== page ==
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Big News: ACC Boss Misleads Public Again

Big News with Dave Crampton

ACC Boss Accused Of Misleading The Public Over Rehabilitation Costs

A few weeks ago ACC CEO Gary Wilson was crowing about the great faith he has in his case manager’s decisions and the increased amount the Corporation spent on rehabilitating ACC claimants, particularly as compensation costs have reduced. He said, “Five years ago 60% of our money went into compensation and only 40% into rehabilitation. Now these percentages have switched – we now spend 60% on rehab and 40% on compensation.

Wilson told a select committee that ACC spent 38% of the scheme costs - $606m from a pool of $1,579m - on compensation. No amount was given on rehabilitation, but a quick glance at the Corporation’s annual report tells the true picture. ACC also supplied figures to both Scoop and the Sunday Star-Times on Friday afternoon, two weeks after initial queries, showing rehabilitation costs were actually $865m and compensation costs were $715m. That is closer to a 45/55 compensation/rehabilitation split – not the 40/60 split quoted by Wilson. So Wilson has inflated rehabilitation costs by a massive $82 million.

The ratio difference arises as a result of how the figures are presented. ACC provides figures for “income maintenance” (ie compensation payments such as weekly benefits), but this does not include compensation payments such as independence allowances, death benefits and lump sum payments. Wilson lumps these costs with rehabilitation expenditure, contrary to the corporations annual report. It may only be a small percentage difference, but in a scheme of this magnitude, $82 million is a lot of money.

Lump sum payments fell dramatically due to legislation changes, but costs associated with Independence Allowances and death benefits increased 25 percent since 1998. So it is interesting that the 60/40 split promoted by Wilson does not include the compensation payments that actually increased.

Scoop has previously reported that ACC’s latest accountability documents show that the Corporation was to spend over $960m in rehabilitation. That’s from a pool of $1825m. Yet even that is $131m short of the 60% quoted by Wilson.

The amount spent on rehabilitation would have been less had medical costs not risen significantly. The increase in rehabilitation costs was more to do with the increased cost of medical treatment than active case management intervention. So Mr Wilson should not be too hasty in crediting staff for increasing the proportion of rehabilitation costs. Credit must be given to the medical profession for relying on ACC for much of their income and increasing their prices. Credit must also be given to the many claimants kicked off ACC who didn’t bother gong to review.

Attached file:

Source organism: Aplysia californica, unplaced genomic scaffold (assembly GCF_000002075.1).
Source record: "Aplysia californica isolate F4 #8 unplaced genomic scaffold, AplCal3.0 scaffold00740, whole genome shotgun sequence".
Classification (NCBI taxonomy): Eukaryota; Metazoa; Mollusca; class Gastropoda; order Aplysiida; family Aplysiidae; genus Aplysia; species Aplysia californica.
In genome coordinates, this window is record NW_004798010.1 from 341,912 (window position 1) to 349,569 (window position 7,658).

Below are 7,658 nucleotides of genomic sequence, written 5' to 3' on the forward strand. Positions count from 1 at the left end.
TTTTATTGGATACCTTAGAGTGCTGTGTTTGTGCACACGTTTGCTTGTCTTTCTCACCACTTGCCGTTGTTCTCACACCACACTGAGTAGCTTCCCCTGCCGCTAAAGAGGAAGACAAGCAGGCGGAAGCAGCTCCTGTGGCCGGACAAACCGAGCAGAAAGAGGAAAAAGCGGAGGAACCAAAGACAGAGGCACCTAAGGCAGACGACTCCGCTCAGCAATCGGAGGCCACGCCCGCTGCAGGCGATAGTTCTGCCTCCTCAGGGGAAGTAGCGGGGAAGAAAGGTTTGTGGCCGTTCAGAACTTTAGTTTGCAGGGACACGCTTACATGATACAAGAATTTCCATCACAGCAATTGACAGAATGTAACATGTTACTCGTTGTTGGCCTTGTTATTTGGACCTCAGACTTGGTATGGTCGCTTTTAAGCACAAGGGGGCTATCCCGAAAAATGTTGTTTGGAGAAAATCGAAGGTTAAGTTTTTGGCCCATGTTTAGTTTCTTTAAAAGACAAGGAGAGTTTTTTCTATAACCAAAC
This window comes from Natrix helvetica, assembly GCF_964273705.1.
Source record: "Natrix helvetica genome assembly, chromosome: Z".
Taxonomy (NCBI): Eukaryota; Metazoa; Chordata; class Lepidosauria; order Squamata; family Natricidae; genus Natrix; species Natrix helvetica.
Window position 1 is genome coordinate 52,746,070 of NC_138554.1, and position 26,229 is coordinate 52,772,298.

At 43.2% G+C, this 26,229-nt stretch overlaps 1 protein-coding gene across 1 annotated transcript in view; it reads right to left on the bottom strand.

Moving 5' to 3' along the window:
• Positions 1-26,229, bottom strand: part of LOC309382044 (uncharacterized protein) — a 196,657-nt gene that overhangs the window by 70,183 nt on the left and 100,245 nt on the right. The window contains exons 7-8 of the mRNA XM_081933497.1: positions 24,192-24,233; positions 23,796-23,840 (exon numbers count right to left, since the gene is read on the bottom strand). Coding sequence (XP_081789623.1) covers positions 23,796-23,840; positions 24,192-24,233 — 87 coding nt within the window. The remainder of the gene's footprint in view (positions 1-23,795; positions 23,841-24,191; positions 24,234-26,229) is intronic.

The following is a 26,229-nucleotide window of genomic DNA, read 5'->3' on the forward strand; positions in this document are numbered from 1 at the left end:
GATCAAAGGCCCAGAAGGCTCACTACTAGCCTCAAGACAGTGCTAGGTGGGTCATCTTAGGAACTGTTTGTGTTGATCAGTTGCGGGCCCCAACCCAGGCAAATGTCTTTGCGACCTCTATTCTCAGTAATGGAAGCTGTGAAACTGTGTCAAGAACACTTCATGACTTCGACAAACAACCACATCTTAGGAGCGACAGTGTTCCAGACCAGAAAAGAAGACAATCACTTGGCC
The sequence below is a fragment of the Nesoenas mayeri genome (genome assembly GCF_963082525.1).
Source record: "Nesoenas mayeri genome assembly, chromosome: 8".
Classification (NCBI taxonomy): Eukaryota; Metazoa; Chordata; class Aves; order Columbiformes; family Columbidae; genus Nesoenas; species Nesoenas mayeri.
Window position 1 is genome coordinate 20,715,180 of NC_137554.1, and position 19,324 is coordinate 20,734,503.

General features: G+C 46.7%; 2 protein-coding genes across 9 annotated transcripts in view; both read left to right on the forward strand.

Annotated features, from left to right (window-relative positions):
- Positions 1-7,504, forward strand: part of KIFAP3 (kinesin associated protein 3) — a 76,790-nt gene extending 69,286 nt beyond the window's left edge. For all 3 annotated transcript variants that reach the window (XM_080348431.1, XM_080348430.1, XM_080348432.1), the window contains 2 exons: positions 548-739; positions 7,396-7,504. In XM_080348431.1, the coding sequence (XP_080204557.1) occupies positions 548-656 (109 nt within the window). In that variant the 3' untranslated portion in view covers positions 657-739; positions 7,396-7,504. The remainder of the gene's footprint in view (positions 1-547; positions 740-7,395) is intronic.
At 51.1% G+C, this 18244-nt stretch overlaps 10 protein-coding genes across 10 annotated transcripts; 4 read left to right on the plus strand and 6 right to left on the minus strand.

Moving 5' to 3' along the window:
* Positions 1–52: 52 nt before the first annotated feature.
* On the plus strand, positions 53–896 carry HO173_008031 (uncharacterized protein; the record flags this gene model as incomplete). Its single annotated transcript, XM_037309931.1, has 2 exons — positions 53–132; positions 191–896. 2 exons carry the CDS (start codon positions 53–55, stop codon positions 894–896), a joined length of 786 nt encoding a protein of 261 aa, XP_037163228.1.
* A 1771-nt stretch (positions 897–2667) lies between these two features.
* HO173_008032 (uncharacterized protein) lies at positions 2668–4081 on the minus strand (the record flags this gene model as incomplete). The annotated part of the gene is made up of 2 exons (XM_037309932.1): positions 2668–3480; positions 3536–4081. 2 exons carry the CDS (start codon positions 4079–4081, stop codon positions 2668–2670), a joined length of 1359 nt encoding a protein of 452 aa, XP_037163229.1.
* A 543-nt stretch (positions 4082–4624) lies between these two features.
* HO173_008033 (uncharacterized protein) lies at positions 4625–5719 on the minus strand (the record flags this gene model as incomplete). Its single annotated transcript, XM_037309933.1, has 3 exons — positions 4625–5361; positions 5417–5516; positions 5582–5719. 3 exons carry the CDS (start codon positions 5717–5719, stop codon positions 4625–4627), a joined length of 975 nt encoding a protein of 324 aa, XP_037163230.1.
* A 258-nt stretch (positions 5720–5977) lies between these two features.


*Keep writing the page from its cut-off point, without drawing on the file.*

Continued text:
The amount spent on public health costs alone increased 150 percent - $143m - since 1988, accounting for much of the increase in rehabilitation. Yet the number of long-term claimants has fallen dramatically. One of the reasons is that case managers are more ruthless when exiting claimants from the scheme. Apparently they are not ruthless enough as there are more long term claimants – on the scheme more than a year – than originally forecast. This ruthless approach is one main reason why compensation related costs are lower – if you put a bit of effort in an attempt to exit claimants successfully, compensation costs will minimise and rehabilitation costs will increase.

ACC may be spending more on rehabilitation, but the money goes toward medical specialists. Case managers merely refer claimants on and pay the bills. The direct involvement of ACC in rehabilitation is in the area of social and vocational rehabilitation. Much has been made of ACC’s concerted effort to improve social and vocational rehabilitation, and there has been an improvement.

There has to be, as Mr Wilson admitted that the reason half all long term claimants – or “stock” – are currently receiving compensation is because they are not getting sufficient rehabilitation. ACC case managers claim to work harder in rehabilitating claimants and although the proportion of rehabilitation costs in the scheme has increased markedly, the proportion of social and vocational rehabilitation costs has hovered around the 20 to 25% mark since 1988.

You would think that if ACC was putting in the effort in both social and vocational rehabilitation, more people would be fully fit when leaving the scheme as they would have received what they are entitled to – and when they were entitled to it.

Yet Scoop has seen cases where medically unfit claimants have been “exited” from the scheme as a result of dodgy medical reports. In one medical misadventure case, a medical report was obtained from a specialist who never examined the claimant, but when providing his report to ACC, relied on notes from the specialist who caused the medical misadventure in the first place. That is as dodgy a situation as an ACC complaints officer investigating a complaint of a case manager who happens to be his wife.

All other specialist reports on the claimants file supported ongoing entitlements, yet ACC disregarded these, primarily due to the seniority of the specialist relied on, and the backing of the specialist’s view by the corporations own branch medical adviser. The adviser noted, “ I think there is strong enough evidence to act on alone,” (cut the claimant off the scheme). Expect more dodgy exits to occur in the lead up to Christmas. Scoop will be keeping tabs on the problem. If it occurs to you or anyone you know, make Scoop aware of it.

ENDS

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